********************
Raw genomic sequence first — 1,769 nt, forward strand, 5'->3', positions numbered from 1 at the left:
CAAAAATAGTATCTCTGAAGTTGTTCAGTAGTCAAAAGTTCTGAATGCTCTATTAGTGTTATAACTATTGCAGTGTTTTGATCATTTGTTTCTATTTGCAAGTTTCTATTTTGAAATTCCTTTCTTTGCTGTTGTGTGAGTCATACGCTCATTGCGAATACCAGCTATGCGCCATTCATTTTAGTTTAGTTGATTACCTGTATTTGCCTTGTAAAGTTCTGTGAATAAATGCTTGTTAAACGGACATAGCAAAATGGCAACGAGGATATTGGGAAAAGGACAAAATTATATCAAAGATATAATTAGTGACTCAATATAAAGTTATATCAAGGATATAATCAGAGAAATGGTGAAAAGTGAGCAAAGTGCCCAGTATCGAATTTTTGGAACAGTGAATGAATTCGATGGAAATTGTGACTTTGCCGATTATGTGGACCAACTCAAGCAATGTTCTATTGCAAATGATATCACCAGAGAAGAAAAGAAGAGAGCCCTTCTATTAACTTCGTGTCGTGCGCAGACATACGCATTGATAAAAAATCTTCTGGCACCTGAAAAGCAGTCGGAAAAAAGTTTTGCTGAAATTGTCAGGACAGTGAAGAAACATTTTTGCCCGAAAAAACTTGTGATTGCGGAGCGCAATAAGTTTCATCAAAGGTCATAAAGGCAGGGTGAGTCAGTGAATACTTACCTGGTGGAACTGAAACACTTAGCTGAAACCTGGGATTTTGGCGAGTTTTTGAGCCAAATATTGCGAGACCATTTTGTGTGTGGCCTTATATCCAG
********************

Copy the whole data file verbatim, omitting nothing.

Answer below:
Raw genomic sequence first — 1,769 nt, forward strand, 5'->3', positions numbered from 1 at the left:
CAAAAATAGTATCTCTGAAGTTGTTCAGTAGTCAAAAGTTCTGAATGCTCTATTAGTGTTATAACTATTGCAGTGTTTTGATCATTTGTTTCTATTTGCAAGTTTCTATTTTGAAATTCCTTTCTTTGCTGTTGTGTGAGTCATACGCTCATTGCGAATACCAGCTATGCGCCATTCATTTTAGTTTAGTTGATTACCTGTATTTGCCTTGTAAAGTTCTGTGAATAAATGCTTGTTAAACGGACATAGCAAAATGGCAACGAGGATATTGGGAAAAGGACAAAATTATATCAAAGATATAATTAGTGACTCAATATAAAGTTATATCAAGGATATAATCAGAGAAATGGTGAAAAGTGAGCAAAGTGCCCAGTATCGAATTTTTGGAACAGTGAATGAATTCGATGGAAATTGTGACTTTGCCGATTATGTGGACCAACTCAAGCAATGTTCTATTGCAAATGATATCACCAGAGAAGAAAAGAAGAGAGCCCTTCTATTAACTTCGTGTCGTGCGCAGACATACGCATTGATAAAAAATCTTCTGGCACCTGAAAAGCAGTCGGAAAAAAGTTTTGCTGAAATTGTCAGGACAGTGAAGAAACATTTTTGCCCGAAAAAACTTGTGATTGCGGAGCGCAATAAGTTTCATCAAAGGTCATAAAGGCAGGGTGAGTCAGTGAATACTTACCTGGTGGAACTGAAACACTTAGCTGAAACCTGGGATTTTGGCGAGTTTTTGAGCCAAATATTGCGAGACCATTTTGTGTGTGGCCTTATATCCAG